Flexible algebra

In mathematics, particularly abstract algebra, a binary operation • on a set is flexible if it satisfies the flexible identity:

${\displaystyle a\bullet \left(b\bullet a\right)=\left(a\bullet b\right)\bullet a}$

for any two elements a and b of the set. A magma (that is a set equipped with a binary operation) is flexible if the binary operation that it is equipped with is flexible. Similarly, a nonassociative algebra is flexible if its multiplication operator is flexible.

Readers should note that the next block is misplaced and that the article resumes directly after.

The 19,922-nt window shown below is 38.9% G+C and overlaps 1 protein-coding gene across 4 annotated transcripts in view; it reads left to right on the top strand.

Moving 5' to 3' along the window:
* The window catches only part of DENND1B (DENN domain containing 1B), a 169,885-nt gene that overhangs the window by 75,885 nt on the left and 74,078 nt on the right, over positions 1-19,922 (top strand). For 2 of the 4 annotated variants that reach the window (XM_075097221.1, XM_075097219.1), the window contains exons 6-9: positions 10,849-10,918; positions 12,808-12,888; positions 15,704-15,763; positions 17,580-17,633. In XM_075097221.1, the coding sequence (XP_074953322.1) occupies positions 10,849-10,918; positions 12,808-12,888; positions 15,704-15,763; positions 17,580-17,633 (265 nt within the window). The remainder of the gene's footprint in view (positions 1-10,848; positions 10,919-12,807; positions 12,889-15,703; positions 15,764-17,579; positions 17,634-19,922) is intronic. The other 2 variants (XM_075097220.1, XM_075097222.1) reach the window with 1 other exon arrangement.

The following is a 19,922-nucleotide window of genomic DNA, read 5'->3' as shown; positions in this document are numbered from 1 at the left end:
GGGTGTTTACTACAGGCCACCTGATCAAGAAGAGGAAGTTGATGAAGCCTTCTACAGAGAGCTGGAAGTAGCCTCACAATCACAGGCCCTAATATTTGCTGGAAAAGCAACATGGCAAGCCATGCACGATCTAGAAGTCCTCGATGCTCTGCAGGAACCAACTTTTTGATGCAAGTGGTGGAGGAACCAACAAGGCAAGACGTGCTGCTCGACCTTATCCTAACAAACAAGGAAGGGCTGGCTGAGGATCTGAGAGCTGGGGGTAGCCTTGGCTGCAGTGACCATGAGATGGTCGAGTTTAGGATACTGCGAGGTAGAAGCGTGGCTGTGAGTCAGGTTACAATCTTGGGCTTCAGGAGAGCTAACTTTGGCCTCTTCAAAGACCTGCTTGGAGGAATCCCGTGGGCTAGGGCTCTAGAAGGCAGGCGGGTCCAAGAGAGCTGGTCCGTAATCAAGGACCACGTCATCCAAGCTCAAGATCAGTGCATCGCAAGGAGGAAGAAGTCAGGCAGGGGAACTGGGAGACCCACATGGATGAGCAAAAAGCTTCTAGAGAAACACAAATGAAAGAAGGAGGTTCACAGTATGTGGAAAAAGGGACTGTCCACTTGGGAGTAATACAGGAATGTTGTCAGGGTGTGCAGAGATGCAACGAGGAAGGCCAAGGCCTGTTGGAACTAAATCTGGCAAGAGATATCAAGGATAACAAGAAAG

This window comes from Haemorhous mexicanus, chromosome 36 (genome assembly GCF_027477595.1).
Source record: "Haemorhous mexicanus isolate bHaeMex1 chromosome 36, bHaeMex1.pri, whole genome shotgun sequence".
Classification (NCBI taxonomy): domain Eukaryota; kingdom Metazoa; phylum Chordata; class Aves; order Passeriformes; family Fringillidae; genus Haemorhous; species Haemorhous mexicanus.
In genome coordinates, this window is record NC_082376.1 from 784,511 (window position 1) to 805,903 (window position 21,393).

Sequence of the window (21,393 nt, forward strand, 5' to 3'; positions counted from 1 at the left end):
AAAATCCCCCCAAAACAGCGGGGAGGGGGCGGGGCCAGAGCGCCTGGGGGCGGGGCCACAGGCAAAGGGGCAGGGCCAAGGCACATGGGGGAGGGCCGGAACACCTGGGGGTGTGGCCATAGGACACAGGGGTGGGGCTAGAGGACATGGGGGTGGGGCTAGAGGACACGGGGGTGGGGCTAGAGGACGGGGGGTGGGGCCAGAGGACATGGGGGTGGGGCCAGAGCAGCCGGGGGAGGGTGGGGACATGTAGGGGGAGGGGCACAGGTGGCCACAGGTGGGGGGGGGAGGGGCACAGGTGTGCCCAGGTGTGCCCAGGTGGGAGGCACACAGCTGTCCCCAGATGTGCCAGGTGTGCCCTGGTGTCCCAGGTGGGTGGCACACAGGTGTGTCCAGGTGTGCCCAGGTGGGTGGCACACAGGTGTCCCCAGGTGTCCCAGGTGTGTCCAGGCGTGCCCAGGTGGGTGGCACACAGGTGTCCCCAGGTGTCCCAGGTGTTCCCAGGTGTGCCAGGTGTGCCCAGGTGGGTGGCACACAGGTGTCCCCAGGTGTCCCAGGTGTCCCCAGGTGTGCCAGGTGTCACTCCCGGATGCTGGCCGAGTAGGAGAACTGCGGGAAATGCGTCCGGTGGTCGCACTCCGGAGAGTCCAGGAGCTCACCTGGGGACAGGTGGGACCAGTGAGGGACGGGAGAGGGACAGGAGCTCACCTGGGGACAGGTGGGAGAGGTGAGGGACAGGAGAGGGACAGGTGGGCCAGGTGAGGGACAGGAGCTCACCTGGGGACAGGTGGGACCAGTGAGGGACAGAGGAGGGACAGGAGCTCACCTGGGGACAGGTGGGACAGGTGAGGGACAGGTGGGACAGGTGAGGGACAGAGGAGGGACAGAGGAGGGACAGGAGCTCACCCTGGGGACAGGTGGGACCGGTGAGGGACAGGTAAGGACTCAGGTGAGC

Every commutative or associative operation is flexible, so flexibility becomes important for binary operations that are neither commutative nor associative, e.g. for the multiplication of sedenions, which are not even alternative.

In 1954, Richard Schafer examined the algebras generated by the Cayley–Dickson process over a field and showed that they satisfy the flexible identity.[1]

Examples

Besides associative algebras, the following classes of nonassociative algebras are flexible:

Similarly, the following classes of nonassociative magmas are flexible: